Joseph Nelson is a research associate in the Department of Materials Science and Metallurgy, University of Cambridge, and an Advanced Institute for Materials Research (AIMR) Joint Center Scientist at Tohoku University, Japan. His current research is focussed on developing techniques to visualise and ‘navigate’ materials structure space, drawing on methods in applied mathematics. Previously, he was a research associate in the Department of Physics, University of Cambridge, using first-principles modelling to predict crystal structures and NMR spectra in battery materials. His obtained his PhD in Physics from the University of Cambridge, applying simulation to study the properties of materials subject to extreme pressures, in particular high temperature superconducting hydrides.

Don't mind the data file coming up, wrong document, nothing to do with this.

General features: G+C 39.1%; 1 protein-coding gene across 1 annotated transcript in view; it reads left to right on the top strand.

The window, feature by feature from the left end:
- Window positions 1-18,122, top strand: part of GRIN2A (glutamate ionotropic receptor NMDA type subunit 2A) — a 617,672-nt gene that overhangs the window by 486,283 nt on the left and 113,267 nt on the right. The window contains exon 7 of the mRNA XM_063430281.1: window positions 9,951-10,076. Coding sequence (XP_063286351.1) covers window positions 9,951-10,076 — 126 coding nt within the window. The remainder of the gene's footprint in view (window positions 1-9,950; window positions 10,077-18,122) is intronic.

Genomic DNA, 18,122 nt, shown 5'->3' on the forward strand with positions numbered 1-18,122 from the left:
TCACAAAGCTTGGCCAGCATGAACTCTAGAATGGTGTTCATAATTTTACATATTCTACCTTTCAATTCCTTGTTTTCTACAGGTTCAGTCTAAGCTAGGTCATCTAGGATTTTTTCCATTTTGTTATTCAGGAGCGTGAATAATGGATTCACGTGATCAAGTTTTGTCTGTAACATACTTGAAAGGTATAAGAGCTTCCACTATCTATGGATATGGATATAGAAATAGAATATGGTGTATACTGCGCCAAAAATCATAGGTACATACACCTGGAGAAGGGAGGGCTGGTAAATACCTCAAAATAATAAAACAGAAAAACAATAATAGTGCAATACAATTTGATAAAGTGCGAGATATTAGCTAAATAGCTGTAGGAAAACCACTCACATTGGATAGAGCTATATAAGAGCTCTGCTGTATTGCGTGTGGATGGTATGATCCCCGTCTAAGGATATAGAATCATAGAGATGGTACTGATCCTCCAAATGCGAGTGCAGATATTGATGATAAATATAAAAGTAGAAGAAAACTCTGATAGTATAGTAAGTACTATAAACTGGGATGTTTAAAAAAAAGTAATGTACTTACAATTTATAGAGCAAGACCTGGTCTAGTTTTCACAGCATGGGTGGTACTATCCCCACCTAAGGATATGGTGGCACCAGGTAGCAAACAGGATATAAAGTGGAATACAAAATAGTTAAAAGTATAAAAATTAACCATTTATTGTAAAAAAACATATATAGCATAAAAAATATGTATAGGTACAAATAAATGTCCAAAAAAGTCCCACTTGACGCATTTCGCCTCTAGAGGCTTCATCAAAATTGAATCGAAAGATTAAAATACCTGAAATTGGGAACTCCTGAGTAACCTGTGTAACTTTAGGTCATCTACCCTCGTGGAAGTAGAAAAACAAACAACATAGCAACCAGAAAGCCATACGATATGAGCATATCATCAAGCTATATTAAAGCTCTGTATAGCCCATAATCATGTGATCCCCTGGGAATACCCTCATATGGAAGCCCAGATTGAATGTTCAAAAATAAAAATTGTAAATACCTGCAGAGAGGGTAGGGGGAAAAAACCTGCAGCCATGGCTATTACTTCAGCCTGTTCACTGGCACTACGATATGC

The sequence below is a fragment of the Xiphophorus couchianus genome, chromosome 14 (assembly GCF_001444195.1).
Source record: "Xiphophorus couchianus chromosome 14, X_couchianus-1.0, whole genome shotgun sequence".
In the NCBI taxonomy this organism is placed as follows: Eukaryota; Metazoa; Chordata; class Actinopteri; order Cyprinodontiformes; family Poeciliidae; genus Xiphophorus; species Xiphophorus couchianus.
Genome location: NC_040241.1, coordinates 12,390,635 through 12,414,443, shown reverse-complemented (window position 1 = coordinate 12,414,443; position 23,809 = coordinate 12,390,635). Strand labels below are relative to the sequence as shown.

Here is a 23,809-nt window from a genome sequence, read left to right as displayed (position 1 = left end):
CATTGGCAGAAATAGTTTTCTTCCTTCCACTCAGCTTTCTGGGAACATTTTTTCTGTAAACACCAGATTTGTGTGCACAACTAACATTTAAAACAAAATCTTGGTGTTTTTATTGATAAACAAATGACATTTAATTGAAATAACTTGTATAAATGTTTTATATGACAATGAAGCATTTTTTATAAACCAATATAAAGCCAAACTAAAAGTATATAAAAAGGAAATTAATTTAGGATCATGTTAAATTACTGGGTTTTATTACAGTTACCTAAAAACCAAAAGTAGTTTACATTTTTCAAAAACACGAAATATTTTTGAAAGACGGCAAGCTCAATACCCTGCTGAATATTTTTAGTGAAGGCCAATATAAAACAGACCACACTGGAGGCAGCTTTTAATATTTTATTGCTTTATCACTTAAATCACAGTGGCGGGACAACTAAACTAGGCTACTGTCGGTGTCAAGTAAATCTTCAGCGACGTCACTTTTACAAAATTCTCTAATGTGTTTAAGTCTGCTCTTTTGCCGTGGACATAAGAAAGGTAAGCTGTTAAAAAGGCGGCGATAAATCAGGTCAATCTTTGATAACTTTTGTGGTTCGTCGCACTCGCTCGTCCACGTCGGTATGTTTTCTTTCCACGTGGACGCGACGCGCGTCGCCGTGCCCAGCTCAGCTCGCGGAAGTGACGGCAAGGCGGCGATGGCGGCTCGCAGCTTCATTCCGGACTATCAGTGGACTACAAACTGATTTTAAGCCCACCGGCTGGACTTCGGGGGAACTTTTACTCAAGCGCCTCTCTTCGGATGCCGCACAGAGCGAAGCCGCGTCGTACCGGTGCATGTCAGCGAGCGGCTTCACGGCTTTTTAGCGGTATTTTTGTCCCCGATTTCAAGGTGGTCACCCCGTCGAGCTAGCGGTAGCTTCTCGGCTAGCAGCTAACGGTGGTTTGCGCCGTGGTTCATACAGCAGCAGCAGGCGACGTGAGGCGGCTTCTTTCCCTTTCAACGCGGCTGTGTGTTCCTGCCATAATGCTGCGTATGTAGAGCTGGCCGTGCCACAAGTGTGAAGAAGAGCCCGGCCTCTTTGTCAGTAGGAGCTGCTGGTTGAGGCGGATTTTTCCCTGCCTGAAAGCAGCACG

Andrew Morris is a Senior Birmingham Fellow at the University of Birmingham, UK. His research interests include the prediction of both the atomic structure and the spectroscopic signatures of new energy materials, with a focus on close collaboration with experimental groups. He is an author of the OptaDOS package for predicting the electron energy loss and optical spectra of materials from DFT calculations.